The 189 nations and 8,000 delegates gathered last week in Montreal at the Climate Change Conference faced an ugly reality: most of the countries that promised to cut their greenhouse gas emissions to meet their Kyoto treaty obligations have failed to do so. It seems that job-creating economic growth trumps environmental concerns, especially given the uncertainty surrounding the presence and causes of global warming. Besides, developing countries such as India, China, South Africa and Brazil have shown no inclination to join, although richer countries agreed in Montreal to increase their incentives to cut emissions.
Indeed, when the energy crunches come, politicians quickly shed their green clothes. This week the Opec oil cartel hinted that its members might cut production to keep the price of crude oil above $60 a barrel. That sent consuming countries' policymakers into a spin. They want Opec to pump more, not less, oil to feed their thirsty cars, trucks and factories, and to heat the homes of those who have not switched to natural gas. Oh yes, that oil will produce more greenhouse-gas emissions - but that's a problem for another international conference.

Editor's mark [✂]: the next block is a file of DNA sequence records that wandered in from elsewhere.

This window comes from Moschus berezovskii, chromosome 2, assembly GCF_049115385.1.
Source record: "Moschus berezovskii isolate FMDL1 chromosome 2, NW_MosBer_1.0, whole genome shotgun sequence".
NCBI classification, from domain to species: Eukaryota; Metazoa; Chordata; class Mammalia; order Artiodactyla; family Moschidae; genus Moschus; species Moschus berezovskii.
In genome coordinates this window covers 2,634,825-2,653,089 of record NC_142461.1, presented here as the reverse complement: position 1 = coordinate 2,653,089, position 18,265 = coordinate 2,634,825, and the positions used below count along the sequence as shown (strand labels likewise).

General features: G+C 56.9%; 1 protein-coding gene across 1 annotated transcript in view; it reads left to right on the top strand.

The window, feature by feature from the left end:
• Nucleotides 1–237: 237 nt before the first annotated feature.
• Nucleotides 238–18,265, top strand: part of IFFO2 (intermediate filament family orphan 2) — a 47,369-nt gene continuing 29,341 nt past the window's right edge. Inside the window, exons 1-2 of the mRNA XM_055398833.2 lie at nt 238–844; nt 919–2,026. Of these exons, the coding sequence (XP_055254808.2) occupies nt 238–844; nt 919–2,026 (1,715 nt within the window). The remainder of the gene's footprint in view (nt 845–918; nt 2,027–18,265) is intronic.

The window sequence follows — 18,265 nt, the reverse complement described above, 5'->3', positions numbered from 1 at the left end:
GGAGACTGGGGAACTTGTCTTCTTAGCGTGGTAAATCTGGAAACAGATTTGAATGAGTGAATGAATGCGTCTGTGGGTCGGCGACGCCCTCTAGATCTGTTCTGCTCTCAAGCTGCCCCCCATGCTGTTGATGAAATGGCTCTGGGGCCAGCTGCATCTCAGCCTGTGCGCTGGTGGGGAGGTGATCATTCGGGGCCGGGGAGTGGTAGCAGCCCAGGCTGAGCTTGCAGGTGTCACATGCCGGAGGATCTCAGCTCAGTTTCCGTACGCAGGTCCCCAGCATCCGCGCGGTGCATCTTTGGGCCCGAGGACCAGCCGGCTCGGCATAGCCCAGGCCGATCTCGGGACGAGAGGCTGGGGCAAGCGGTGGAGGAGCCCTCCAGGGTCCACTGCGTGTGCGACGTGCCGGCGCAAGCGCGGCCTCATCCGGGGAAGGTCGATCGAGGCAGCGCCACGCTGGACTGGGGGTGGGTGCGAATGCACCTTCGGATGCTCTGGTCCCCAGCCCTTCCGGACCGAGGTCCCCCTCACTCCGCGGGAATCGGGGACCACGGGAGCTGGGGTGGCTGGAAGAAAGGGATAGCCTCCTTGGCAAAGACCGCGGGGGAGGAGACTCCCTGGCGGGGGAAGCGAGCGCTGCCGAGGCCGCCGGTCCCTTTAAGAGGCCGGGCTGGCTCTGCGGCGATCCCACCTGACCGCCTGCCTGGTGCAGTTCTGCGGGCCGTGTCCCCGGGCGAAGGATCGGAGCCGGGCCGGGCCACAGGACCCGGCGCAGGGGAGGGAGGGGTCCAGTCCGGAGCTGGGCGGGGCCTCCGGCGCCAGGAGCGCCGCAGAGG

Then there is natural gas. Suddenly the politicians are less concerned about the emissions resulting from the burning of natural gas than about shortages that might force some factories to shut down during periods of peak use of that relatively - but only relatively - clean fuel. Hell hath no fury like that of a workman (read, voter) laid off because his government's energy policy has resulted in a supply shortage.....
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